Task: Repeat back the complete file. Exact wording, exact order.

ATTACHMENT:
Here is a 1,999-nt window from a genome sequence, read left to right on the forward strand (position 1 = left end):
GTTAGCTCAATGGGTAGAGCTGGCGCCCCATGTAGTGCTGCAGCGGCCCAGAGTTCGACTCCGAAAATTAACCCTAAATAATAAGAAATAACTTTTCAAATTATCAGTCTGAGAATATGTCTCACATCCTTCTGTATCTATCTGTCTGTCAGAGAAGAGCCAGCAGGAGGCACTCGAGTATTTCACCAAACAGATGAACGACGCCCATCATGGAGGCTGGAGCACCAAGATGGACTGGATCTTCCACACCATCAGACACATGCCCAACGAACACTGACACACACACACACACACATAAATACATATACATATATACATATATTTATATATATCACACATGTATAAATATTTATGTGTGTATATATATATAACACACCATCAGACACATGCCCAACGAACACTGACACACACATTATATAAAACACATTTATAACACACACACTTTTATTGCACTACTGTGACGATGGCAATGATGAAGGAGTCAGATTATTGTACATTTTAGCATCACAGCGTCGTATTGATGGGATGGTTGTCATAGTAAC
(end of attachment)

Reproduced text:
Here is a 1,999-nt window from a genome sequence, read left to right on the forward strand (position 1 = left end):
GTTAGCTCAATGGGTAGAGCTGGCGCCCCATGTAGTGCTGCAGCGGCCCAGAGTTCGACTCCGAAAATTAACCCTAAATAATAAGAAATAACTTTTCAAATTATCAGTCTGAGAATATGTCTCACATCCTTCTGTATCTATCTGTCTGTCAGAGAAGAGCCAGCAGGAGGCACTCGAGTATTTCACCAAACAGATGAACGACGCCCATCATGGAGGCTGGAGCACCAAGATGGACTGGATCTTCCACACCATCAGACACATGCCCAACGAACACTGACACACACACACACACACATAAATACATATACATATATACATATATTTATATATATCACACATGTATAAATATTTATGTGTGTATATATATATAACACACCATCAGACACATGCCCAACGAACACTGACACACACATTATATAAAACACATTTATAACACACACACTTTTATTGCACTACTGTGACGATGGCAATGATGAAGGAGTCAGATTATTGTACATTTTAGCATCACAGCGTCGTATTGATGGGATGGTTGTCATAGTAAC